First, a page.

Pancreas Matters letter, Charlotte Rae

A Message from the President and CEO:

This month, our guest columnist is Charlotte Rae, a pancreatic cancer survivor and a longtime supporter and advocate of the Pancreatic Cancer Action Network. A seasoned and versatile actor, Charlotte is best known for her roles on the television shows Diff’rent Strokes and The Facts of Life.

With warm regards,


Julie Fleshman, JD, MBA
President and CEO
Pancreatic Cancer Action Network


Dear Pancreatic Cancer Action Network Friends:


Charlotte Rae

On June 17 and 18, hundreds of supporters from across the country will again gather in Washington, D.C., to participate in the seventh annual Pancreatic Cancer Advocacy Day. I have attended this empowering event the last two years and strongly encourage you to join me this year in telling Congress that they still have a lot more to do to change the statistics for pancreatic cancer.

We must speak out loud and clear: Federal funds must be invested to develop more effective treatments and to find a simple, affordable detection test. This disease is so frightening because it cannot be detected early enough. Effective treatments and early detection tools could save thousands and thousands of lives.

I am sure that many of you felt the same way I did when the Recalcitrant Cancer Research Act was signed into law earlier this year: Hallelujah! We won! For a few days, I reveled in scoring one against this awful disease. I am so proud of what we all accomplished, but I know that we now have to fight even harder.

Congress is currently trying to figure out where they can cut federal funding. You know where they are most likely to find the cuts? From programs that no one is shouting about. We cannot let medical research be one of those programs that no one is shouting about. Let’s put big-time pressure on Congress this June and tell them – Don’t Cut Medical Research!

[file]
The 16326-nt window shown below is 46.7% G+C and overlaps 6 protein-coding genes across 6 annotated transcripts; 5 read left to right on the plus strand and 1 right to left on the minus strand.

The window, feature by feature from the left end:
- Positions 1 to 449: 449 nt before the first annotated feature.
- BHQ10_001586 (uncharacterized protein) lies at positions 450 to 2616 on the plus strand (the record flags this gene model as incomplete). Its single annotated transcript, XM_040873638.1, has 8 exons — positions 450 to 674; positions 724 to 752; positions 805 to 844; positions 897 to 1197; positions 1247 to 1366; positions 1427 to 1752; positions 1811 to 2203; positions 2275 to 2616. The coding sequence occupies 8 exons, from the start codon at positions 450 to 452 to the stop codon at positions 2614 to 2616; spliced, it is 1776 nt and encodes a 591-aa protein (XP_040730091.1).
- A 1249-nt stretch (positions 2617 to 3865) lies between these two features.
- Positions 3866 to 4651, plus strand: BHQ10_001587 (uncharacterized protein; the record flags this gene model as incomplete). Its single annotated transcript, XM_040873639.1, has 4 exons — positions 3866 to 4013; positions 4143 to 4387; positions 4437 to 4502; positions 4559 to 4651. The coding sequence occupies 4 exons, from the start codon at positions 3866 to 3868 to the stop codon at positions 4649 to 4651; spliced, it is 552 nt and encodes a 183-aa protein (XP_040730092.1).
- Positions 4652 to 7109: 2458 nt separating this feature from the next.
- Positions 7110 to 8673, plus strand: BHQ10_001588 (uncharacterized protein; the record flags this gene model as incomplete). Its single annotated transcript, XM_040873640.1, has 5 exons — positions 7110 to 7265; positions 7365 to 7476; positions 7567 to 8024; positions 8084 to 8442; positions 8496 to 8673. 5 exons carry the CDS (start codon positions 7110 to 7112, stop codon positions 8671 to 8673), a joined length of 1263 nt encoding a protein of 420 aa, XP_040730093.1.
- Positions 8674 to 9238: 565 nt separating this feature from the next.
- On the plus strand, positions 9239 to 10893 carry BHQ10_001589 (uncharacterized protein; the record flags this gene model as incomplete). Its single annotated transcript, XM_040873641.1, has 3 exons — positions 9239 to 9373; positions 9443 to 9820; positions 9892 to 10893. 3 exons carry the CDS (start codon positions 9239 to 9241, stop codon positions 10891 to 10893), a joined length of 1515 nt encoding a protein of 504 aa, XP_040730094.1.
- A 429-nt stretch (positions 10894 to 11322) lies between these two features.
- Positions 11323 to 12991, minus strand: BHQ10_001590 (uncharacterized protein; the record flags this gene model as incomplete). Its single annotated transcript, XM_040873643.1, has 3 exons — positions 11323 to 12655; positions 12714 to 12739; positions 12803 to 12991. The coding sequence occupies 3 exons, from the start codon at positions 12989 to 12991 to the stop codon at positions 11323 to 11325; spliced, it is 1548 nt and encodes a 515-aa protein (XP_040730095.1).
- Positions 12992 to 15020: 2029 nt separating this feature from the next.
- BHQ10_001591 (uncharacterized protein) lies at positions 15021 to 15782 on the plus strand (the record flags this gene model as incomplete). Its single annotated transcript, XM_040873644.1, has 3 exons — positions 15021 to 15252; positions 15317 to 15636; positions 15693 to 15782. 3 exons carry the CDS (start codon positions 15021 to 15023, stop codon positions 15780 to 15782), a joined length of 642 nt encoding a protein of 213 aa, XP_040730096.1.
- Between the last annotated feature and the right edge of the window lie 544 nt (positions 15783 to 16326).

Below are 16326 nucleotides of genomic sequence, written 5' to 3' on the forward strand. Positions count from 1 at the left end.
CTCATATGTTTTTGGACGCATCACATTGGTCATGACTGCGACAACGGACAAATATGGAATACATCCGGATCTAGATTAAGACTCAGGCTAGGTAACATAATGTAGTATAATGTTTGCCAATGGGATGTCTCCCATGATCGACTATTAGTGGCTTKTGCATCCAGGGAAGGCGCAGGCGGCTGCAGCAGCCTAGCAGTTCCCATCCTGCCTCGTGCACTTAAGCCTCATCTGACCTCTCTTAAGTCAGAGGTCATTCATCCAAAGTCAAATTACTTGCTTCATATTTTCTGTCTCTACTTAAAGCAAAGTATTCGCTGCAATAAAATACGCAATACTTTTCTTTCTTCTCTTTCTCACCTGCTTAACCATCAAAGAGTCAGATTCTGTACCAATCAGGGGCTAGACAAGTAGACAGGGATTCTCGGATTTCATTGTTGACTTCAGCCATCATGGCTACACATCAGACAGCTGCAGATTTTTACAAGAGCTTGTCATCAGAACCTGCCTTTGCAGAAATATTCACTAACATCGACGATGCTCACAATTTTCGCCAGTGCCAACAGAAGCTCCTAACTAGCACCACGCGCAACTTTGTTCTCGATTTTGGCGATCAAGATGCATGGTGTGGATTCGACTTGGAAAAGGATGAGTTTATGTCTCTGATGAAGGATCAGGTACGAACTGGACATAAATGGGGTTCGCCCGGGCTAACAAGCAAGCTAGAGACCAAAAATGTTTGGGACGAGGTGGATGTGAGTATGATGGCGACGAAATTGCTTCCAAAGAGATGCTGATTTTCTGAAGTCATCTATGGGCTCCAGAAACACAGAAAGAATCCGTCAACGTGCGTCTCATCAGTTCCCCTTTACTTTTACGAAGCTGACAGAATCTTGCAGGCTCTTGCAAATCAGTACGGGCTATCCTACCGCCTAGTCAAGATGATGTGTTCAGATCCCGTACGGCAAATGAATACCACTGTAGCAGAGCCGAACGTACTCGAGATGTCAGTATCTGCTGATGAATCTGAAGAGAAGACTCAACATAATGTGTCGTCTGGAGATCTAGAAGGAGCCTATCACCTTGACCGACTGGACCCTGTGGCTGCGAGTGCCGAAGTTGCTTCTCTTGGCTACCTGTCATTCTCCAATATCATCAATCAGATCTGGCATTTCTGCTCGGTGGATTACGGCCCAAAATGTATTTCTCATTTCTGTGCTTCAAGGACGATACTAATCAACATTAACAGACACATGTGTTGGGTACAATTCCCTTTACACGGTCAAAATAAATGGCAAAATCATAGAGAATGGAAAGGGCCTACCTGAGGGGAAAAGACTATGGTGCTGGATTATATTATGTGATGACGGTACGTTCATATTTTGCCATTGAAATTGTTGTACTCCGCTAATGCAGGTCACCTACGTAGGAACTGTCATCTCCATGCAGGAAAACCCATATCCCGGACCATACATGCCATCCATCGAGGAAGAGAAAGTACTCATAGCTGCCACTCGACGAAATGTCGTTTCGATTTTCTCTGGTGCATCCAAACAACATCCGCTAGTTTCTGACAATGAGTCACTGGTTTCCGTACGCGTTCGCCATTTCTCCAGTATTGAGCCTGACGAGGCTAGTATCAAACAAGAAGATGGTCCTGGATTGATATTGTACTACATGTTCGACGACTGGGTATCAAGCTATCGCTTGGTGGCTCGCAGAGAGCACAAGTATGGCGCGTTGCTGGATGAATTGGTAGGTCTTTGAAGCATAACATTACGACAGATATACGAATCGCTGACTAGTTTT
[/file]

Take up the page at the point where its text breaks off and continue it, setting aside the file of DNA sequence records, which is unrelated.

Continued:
I have lost three close relatives to pancreatic cancer: my mother, Esther Lubotsky, my uncle, Joe Ottenstein, and my older sister Beverly Levin, who passed away in 1998. Because of my family history, I got tested and was diagnosed with pancreatic cancer. So far, I have been the lucky one. But I worry about my sons, grandchildren and all the others who are vulnerable to developing the disease. They should not have to confront the same daunting odds that the more than 45,000 Americans who will be diagnosed with pancreatic cancer this year will have to face – a meager 6 percent survival rate.

Researchers need the tools and resources that only the federal government can provide to make progress in fighting the disease. We desperately need more medical research into this disease. We certainly can’t afford more cuts!

This is why I strongly encourage you to register for Advocacy Day today and join me in Washington, D.C., this June. The event is inspiring and also vital to the success of pancreatic cancer researchers everywhere working to help find a cure. I remember how thrilled I was at last year’s event, seeing hundreds of survivors and advocates from all 50 states heading to Capitol Hill to meet with their members of Congress. I urge you to join our community and help us beat this devastating disease.

If you cannot make it to Washington this year, you can still make your voice heard on Capitol Hill by participating in the National Call-In on June 18.

Now is not the time for us to become complacent. We must let Congress know that we cannot afford any further cuts to cancer research funding and that fighting pancreatic cancer must remain a top priority for our nation.

Come join us and help save lives. I hope to see you in June!

Sincerely,

Charlotte Rae
Pancreatic cancer survivor
Pancreatic Cancer Action Network Advocate